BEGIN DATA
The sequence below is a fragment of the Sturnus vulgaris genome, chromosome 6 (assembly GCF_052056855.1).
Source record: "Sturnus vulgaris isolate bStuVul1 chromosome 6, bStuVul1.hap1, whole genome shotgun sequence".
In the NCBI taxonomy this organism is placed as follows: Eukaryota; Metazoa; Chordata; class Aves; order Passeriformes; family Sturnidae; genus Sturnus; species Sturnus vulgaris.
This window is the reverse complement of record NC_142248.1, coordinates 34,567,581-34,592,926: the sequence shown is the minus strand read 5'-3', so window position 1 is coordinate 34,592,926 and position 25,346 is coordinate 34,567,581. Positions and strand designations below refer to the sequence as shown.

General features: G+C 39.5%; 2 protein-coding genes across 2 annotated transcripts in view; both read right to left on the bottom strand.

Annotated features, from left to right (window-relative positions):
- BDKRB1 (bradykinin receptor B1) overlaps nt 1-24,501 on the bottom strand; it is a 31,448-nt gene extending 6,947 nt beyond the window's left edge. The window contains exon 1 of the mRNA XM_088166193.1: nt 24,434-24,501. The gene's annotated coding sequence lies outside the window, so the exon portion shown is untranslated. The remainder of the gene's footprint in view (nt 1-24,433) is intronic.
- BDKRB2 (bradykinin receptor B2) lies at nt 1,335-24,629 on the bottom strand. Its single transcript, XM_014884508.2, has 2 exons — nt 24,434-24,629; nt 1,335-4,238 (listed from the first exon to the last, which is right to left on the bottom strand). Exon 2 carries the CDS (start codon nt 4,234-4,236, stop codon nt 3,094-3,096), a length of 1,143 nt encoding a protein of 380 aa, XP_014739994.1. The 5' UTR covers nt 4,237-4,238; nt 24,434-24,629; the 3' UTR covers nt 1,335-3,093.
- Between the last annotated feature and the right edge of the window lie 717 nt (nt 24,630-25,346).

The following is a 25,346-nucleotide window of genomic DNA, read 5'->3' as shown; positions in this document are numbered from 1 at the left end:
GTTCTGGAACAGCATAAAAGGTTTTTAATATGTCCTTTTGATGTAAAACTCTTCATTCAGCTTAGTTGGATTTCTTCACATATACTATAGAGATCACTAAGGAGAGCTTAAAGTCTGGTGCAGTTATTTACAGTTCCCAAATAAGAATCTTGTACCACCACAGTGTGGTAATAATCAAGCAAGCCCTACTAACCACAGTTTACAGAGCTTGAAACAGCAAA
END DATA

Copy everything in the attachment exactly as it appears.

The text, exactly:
The sequence below is a fragment of the Sturnus vulgaris genome, chromosome 6 (assembly GCF_052056855.1).
Source record: "Sturnus vulgaris isolate bStuVul1 chromosome 6, bStuVul1.hap1, whole genome shotgun sequence".
In the NCBI taxonomy this organism is placed as follows: Eukaryota; Metazoa; Chordata; class Aves; order Passeriformes; family Sturnidae; genus Sturnus; species Sturnus vulgaris.
This window is the reverse complement of record NC_142248.1, coordinates 34,567,581-34,592,926: the sequence shown is the minus strand read 5'-3', so window position 1 is coordinate 34,592,926 and position 25,346 is coordinate 34,567,581. Positions and strand designations below refer to the sequence as shown.

General features: G+C 39.5%; 2 protein-coding genes across 2 annotated transcripts in view; both read right to left on the bottom strand.

Annotated features, from left to right (window-relative positions):
- BDKRB1 (bradykinin receptor B1) overlaps nt 1-24,501 on the bottom strand; it is a 31,448-nt gene extending 6,947 nt beyond the window's left edge. The window contains exon 1 of the mRNA XM_088166193.1: nt 24,434-24,501. The gene's annotated coding sequence lies outside the window, so the exon portion shown is untranslated. The remainder of the gene's footprint in view (nt 1-24,433) is intronic.
- BDKRB2 (bradykinin receptor B2) lies at nt 1,335-24,629 on the bottom strand. Its single transcript, XM_014884508.2, has 2 exons — nt 24,434-24,629; nt 1,335-4,238 (listed from the first exon to the last, which is right to left on the bottom strand). Exon 2 carries the CDS (start codon nt 4,234-4,236, stop codon nt 3,094-3,096), a length of 1,143 nt encoding a protein of 380 aa, XP_014739994.1. The 5' UTR covers nt 4,237-4,238; nt 24,434-24,629; the 3' UTR covers nt 1,335-3,093.
- Between the last annotated feature and the right edge of the window lie 717 nt (nt 24,630-25,346).

The following is a 25,346-nucleotide window of genomic DNA, read 5'->3' as shown; positions in this document are numbered from 1 at the left end:
GTTCTGGAACAGCATAAAAGGTTTTTAATATGTCCTTTTGATGTAAAACTCTTCATTCAGCTTAGTTGGATTTCTTCACATATACTATAGAGATCACTAAGGAGAGCTTAAAGTCTGGTGCAGTTATTTACAGTTCCCAAATAAGAATCTTGTACCACCACAGTGTGGTAATAATCAAGCAAGCCCTACTAACCACAGTTTACAGAGCTTGAAACAGCAAA